As a registered nurse, I’m required to obtain continuing education credits every year to maintain my licensure. And as a labor and delivery RN, one of those classes is called Advanced Fetal Monitoring. Because in labor, I have two patients: the mom and the baby.
As I take care of both, I’m watching the mom before me, monitoring her vital signs, her pain, and any other need she has. And I’m also watching the baby. I’m watching the heart rate on the monitor, the variability of the beats, and the baby’s response to each contraction. It’s as if I have a view into a dark secret world of that little person inside, ready and waiting to emerge its tiny-little self, right on into this bright new world.
In my last fetal monitoring class, one among many, I learned something new. Because with fetal monitoring, we’re concerned with validating the well-being of the baby–looking for reassuring signs of the baby’s condition inside. The last thing we want is for the baby to have limited oxygen because the contractions are too stressful.
Apparently, one of the latest research studies has greatly simplified our assessment of this. They followed many women in first and second stage labor, and determined that as long as there was a full 60 seconds in between contractions, babies were not born with low oxygen levels.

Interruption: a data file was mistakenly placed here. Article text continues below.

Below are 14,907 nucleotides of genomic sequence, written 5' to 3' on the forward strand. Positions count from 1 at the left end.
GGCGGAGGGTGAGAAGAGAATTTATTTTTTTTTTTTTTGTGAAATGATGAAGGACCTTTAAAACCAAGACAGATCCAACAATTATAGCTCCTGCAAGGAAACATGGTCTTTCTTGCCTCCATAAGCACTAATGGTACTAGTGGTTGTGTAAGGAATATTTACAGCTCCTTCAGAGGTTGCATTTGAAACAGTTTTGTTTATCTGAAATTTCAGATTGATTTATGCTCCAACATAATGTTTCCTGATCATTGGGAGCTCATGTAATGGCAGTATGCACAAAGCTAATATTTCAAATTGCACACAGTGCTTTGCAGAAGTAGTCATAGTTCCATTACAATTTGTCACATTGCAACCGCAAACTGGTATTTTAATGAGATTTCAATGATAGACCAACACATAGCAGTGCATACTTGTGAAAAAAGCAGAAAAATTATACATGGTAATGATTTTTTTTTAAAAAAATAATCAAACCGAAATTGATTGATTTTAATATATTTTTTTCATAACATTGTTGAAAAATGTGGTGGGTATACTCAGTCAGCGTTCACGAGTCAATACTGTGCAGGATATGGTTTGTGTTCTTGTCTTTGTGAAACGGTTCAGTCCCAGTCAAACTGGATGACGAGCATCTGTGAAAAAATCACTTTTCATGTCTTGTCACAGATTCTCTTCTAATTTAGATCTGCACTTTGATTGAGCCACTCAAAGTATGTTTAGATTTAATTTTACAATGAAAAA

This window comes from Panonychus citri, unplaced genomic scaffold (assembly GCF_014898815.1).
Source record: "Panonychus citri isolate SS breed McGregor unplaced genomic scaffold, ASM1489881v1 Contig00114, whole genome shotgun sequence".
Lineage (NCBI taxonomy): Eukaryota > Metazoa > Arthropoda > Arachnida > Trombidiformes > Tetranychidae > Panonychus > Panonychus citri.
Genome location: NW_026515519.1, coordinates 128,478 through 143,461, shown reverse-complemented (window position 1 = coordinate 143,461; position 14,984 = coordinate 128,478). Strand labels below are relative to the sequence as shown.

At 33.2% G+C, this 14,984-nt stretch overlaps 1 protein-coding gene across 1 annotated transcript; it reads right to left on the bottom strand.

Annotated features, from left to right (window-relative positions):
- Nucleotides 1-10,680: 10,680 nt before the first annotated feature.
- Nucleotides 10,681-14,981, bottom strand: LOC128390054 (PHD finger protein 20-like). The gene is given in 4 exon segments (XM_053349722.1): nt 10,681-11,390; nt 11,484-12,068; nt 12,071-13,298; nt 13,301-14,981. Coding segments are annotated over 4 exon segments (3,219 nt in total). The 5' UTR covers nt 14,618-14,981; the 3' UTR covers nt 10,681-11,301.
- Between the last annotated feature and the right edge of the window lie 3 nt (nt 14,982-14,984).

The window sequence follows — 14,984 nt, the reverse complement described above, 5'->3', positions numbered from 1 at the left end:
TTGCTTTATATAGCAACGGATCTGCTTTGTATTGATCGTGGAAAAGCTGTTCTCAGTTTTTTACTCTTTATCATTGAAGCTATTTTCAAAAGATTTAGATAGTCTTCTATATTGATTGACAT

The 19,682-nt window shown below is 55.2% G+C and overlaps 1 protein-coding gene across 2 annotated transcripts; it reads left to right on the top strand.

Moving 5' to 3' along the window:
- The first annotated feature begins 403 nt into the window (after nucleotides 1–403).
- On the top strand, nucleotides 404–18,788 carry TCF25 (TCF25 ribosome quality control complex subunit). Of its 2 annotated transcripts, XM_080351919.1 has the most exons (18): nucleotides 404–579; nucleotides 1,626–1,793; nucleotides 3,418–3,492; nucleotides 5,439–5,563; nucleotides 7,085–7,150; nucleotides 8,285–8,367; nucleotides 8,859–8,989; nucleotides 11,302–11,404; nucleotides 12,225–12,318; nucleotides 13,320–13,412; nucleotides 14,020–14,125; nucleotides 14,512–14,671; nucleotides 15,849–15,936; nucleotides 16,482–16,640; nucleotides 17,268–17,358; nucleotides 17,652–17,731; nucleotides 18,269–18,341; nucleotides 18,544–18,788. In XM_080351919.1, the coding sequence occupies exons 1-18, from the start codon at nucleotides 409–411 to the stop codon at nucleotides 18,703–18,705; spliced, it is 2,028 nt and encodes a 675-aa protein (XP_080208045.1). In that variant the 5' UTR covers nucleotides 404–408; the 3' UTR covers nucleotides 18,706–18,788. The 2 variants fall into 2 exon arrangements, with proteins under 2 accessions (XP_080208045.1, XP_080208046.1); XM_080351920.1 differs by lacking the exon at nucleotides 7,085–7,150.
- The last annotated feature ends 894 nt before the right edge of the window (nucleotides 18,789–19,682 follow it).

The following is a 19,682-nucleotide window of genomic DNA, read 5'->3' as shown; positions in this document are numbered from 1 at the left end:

No more need to worry as much, about the length of the contraction being the problem.
No need to concentrate on whether the contractions are too strong.
And while I’m oversimplifying this statistically significant study, the bottom line of the research was: as long as there is at least 60 seconds in between contractions, the baby will have enough oxygen.
It is oxygen that sustains life–oxygen flooding in. Because the blood is refilling the uterus–refilling it when it’s relaxed in between the contractions.
In between the work.
In between the accomplishment of cervical dilatation.
In between the contractions that bring forth the birth.
It’s the in-between that makes life sustainable, viable, even possible.
In between jobs.
In between relationships.
In between the highs of life.
In between the peaks of accomplishment.
Life is possible because of the in-between.
Because it’s in these down moments, these in-between moments, we are re-filled.
We are re-newed.
There’s time to slow.
Time to reflect.
Time to breathe.
Time for the oxygen we so desperately need to roll in.
We are prone to think nothing happens in the in between. We become discouraged because the line is flat and no peak is seen. The illusion is we are stuck and not moving forward. And the frustration of unmet expectations floods in.
But sweet friend, be encouraged today.
It’s the in-between moments that make your life viable. [Tweet that]
They strengthen you for the next peak.
For the work ahead.
And they keep you safe to make it to the end, when a new thing is finally birthed in you.
Cling to the in-between.
Give thanks for it.
Because life is made possible there.
What in between have you been facing?
How have you seen life sustained in the in between?
I’m joining Lisa-Jo, over at her site today, to take five minutes and just write without worrying if it’s just right or not. The challenge is to write for
5 15 minutes flat with the prompt she gives. And today, her prompt: